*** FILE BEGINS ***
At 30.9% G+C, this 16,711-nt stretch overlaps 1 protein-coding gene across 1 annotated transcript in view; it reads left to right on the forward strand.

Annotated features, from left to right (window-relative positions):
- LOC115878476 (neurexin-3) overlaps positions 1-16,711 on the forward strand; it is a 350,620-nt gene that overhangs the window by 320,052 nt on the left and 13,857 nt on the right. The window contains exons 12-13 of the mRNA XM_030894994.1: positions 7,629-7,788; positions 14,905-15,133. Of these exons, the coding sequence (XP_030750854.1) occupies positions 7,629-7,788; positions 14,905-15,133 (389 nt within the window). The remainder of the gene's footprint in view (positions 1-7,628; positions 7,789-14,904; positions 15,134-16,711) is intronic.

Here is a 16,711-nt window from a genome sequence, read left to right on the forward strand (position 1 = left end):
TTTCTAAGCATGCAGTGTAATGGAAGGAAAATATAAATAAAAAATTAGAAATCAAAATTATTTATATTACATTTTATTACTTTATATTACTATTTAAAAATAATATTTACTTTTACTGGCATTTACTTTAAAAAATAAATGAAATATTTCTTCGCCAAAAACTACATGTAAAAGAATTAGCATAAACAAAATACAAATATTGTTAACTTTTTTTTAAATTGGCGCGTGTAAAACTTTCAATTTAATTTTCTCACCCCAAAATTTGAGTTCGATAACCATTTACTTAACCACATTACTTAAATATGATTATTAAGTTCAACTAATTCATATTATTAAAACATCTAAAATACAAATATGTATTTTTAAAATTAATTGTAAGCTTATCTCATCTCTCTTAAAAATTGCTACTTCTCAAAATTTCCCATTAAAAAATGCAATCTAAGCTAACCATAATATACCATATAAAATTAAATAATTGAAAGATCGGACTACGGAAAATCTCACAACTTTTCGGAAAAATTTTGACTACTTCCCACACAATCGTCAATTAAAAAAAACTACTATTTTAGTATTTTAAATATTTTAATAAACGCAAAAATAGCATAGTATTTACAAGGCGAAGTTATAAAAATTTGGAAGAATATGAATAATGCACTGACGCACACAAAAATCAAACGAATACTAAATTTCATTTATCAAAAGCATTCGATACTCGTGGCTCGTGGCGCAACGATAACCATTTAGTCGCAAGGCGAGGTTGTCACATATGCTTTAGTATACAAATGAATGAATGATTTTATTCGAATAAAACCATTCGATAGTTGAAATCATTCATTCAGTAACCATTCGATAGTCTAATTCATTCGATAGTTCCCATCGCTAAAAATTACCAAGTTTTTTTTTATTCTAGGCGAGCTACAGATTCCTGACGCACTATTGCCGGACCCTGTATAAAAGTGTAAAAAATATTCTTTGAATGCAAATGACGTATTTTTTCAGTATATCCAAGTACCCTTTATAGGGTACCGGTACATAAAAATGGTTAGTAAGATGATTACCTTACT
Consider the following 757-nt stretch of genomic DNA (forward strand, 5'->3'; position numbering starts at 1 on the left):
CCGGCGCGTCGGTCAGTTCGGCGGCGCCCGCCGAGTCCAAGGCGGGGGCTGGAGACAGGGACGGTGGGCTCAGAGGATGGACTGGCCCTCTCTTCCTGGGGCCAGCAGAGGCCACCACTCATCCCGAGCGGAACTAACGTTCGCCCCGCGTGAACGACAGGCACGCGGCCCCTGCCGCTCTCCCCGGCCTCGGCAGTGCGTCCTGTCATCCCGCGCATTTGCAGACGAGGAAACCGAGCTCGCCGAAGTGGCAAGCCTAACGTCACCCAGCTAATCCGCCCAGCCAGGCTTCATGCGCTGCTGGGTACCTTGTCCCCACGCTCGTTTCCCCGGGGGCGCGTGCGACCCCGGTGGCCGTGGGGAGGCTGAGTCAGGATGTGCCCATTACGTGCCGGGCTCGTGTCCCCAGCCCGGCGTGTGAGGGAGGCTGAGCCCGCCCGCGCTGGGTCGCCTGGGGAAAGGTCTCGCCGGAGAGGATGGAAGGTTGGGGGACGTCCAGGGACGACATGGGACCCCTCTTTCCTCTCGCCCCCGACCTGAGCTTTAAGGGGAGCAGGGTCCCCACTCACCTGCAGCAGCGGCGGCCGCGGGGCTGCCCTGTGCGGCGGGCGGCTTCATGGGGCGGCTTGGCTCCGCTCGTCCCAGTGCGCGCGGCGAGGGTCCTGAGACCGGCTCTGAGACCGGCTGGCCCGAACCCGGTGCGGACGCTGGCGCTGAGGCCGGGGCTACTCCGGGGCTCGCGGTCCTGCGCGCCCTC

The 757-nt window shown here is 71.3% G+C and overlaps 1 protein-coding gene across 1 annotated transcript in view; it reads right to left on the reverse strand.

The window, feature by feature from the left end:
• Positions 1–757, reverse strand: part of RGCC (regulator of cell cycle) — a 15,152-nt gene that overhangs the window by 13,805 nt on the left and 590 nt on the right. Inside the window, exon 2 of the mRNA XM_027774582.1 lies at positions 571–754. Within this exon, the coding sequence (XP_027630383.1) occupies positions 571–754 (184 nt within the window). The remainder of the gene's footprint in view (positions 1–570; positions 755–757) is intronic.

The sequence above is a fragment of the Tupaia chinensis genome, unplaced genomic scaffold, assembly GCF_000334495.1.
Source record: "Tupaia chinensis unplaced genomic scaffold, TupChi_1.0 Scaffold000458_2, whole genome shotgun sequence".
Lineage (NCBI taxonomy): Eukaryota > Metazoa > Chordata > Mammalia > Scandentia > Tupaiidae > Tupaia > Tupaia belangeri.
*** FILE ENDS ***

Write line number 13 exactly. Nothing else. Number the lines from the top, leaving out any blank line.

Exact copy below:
Lineage (NCBI taxonomy): Eukaryota > Metazoa > Chordata > Mammalia > Scandentia > Tupaiidae > Tupaia > Tupaia belangeri.